Environmental Law

Suit seeks replacement of lead water pipes in Flint; is sovereign immunity a bar?


A lawsuit filed in federal court on Wednesday alleges Michigan officials failed to deliver safe drinking water to the citizens of Flint in violation of the Safe Drinking Water Act.

The suit seeks replacement of city and privately owned lead water pipes, which corroded and leached lead when the city began drawing its water from the polluted Flint River in 2014, according to a press release and a blog post by Rhea Suh, president of the Natural Resources Defense Council. A state-appointed emergency manager had switched the water from Lake Huron to save money.

The damaged pipes lost their protective coating and continue to leach lead, despite a return to Lake Huron water in October, according to the suit (PDF). Current water testing does not differentiate high-risk tap water flowing through lead pipes and copper pipes with lead solder, which could underestimate the danger, the suit says.

In the last two years, the percentage of Flint children with elevated levels of lead in their blood has doubled and in some areas has nearly tripled, the suit says.

The suit seeks injunctive and declaratory relief, rather than damages. It also seeks replacement of lead water pipes at no cost.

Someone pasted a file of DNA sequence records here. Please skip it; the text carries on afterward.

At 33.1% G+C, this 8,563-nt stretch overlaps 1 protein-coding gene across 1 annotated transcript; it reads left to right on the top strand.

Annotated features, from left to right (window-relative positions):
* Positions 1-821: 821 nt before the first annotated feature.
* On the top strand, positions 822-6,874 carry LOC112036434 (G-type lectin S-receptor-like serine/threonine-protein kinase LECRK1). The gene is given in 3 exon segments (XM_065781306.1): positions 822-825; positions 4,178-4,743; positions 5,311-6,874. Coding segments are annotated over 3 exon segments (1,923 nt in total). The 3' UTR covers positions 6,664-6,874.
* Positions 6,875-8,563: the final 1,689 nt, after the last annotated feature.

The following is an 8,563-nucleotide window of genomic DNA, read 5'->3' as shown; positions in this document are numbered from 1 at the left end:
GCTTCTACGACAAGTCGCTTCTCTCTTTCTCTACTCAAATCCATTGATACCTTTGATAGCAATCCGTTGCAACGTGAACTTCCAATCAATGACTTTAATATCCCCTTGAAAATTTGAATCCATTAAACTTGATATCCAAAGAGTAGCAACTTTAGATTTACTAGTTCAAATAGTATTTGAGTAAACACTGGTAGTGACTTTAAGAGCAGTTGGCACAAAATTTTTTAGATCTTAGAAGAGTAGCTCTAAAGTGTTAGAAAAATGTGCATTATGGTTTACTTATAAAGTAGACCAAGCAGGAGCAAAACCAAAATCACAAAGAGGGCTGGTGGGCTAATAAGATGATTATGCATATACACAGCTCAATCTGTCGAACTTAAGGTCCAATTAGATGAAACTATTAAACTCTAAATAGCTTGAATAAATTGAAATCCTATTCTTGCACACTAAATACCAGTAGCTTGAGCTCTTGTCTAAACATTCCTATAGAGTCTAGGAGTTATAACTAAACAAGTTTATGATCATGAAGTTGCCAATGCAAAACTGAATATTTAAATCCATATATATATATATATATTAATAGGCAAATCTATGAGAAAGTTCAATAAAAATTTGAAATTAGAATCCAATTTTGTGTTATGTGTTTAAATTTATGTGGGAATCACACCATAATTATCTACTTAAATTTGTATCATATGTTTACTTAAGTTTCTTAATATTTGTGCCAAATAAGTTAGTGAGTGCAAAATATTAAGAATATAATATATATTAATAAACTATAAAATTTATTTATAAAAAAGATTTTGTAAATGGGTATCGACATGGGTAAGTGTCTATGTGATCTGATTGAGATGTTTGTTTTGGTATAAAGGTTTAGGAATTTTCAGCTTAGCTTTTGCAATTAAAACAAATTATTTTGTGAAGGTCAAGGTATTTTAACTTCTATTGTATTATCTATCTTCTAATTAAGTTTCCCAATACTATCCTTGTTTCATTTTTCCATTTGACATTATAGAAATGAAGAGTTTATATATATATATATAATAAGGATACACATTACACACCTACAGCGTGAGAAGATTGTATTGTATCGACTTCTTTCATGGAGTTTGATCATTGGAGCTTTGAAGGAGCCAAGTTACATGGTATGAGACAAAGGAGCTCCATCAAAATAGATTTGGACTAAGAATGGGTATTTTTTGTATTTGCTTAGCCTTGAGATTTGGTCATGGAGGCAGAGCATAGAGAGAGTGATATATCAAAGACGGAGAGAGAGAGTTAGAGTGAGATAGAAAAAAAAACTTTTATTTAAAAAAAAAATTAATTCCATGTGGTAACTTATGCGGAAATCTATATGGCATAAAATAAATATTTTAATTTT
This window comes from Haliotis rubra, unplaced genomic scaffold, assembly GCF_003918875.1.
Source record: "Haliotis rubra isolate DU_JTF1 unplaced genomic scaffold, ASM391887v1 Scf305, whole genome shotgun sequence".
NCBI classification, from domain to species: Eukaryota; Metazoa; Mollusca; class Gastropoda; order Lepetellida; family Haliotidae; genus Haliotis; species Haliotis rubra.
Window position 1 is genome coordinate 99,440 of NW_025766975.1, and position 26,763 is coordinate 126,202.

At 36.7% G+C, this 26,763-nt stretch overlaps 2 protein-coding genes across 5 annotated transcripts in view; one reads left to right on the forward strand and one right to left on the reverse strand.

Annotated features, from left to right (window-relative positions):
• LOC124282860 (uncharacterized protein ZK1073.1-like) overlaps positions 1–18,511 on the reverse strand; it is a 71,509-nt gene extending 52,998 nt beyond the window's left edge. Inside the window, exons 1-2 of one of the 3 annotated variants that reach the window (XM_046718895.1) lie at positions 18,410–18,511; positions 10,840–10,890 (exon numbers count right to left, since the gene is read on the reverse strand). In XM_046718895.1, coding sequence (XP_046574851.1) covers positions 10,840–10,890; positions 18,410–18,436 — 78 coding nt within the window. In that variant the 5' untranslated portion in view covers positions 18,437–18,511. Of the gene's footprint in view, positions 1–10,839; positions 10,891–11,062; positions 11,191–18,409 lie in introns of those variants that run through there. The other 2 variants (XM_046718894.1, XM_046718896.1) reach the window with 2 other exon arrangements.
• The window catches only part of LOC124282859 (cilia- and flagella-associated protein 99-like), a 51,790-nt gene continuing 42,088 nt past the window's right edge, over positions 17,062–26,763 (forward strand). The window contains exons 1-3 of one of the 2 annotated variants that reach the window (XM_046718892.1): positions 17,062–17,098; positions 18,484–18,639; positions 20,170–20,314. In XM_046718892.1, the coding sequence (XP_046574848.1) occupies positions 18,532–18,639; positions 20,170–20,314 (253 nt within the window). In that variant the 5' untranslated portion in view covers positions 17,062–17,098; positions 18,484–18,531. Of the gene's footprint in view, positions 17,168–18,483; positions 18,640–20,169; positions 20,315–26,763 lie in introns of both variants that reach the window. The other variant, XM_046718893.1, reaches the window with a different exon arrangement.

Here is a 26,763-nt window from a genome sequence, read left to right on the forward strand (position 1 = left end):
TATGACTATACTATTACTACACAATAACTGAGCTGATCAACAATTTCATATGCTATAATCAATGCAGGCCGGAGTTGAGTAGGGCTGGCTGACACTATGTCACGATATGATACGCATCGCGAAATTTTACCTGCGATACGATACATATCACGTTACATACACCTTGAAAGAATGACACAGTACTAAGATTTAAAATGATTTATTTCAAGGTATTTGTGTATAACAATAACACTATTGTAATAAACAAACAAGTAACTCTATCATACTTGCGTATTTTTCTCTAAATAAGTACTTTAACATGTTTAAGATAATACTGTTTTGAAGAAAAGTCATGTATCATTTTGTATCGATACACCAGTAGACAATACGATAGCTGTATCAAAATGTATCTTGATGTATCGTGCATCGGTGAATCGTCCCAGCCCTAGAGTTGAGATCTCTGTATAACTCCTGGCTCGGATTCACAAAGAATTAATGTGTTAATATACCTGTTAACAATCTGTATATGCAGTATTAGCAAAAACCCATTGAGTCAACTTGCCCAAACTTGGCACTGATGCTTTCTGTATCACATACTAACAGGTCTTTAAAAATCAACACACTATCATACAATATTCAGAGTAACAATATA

The suit differs from past class actions because the Safe Drinking Water Act allows citizens to sue when government fails to protect their drinking water, according to the press release. Many national tort law firms have avoided filing suits in Michigan because the government is likely protected by sovereign immunity, Reuters reports. Those lawyers who did sue are pursuing “creative arguments” in an effort to defeat immunity, the story says.

One of the prior suits alleges there is no sovereign immunity because the water switch denied residents their federal constitutional rights to bodily integrity and to be free from state-created danger.

The latest suit was filed by the ACLU of Michigan, the Natural Resources Defense Council, Concerned Pastors for Social Action and Flint resident Melissa Mays.


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